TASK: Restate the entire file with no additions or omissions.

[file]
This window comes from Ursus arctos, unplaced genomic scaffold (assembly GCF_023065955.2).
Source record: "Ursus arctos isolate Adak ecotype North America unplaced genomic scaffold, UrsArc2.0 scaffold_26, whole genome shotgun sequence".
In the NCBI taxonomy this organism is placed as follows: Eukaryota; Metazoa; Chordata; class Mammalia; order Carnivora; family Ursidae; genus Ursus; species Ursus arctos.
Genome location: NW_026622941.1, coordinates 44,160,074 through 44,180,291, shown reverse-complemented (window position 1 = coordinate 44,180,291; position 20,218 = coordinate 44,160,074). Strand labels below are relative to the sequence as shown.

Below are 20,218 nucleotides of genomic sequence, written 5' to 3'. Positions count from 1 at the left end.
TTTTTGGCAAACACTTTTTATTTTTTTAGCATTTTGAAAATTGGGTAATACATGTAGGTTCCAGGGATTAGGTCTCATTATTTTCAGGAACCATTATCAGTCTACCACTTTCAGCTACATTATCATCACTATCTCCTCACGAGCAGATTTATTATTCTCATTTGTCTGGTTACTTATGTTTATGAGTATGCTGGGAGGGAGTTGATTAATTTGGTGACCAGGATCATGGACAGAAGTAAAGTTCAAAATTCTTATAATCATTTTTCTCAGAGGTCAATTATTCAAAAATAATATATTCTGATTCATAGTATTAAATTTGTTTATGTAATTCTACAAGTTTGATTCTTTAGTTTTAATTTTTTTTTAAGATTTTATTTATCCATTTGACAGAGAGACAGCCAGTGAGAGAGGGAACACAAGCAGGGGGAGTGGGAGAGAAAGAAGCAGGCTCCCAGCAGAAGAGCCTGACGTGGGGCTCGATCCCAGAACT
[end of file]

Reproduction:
This window comes from Ursus arctos, unplaced genomic scaffold (assembly GCF_023065955.2).
Source record: "Ursus arctos isolate Adak ecotype North America unplaced genomic scaffold, UrsArc2.0 scaffold_26, whole genome shotgun sequence".
In the NCBI taxonomy this organism is placed as follows: Eukaryota; Metazoa; Chordata; class Mammalia; order Carnivora; family Ursidae; genus Ursus; species Ursus arctos.
Genome location: NW_026622941.1, coordinates 44,160,074 through 44,180,291, shown reverse-complemented (window position 1 = coordinate 44,180,291; position 20,218 = coordinate 44,160,074). Strand labels below are relative to the sequence as shown.

Below are 20,218 nucleotides of genomic sequence, written 5' to 3'. Positions count from 1 at the left end.
TTTTTGGCAAACACTTTTTATTTTTTTAGCATTTTGAAAATTGGGTAATACATGTAGGTTCCAGGGATTAGGTCTCATTATTTTCAGGAACCATTATCAGTCTACCACTTTCAGCTACATTATCATCACTATCTCCTCACGAGCAGATTTATTATTCTCATTTGTCTGGTTACTTATGTTTATGAGTATGCTGGGAGGGAGTTGATTAATTTGGTGACCAGGATCATGGACAGAAGTAAAGTTCAAAATTCTTATAATCATTTTTCTCAGAGGTCAATTATTCAAAAATAATATATTCTGATTCATAGTATTAAATTTGTTTATGTAATTCTACAAGTTTGATTCTTTAGTTTTAATTTTTTTTTAAGATTTTATTTATCCATTTGACAGAGAGACAGCCAGTGAGAGAGGGAACACAAGCAGGGGGAGTGGGAGAGAAAGAAGCAGGCTCCCAGCAGAAGAGCCTGACGTGGGGCTCGATCCCAGAACT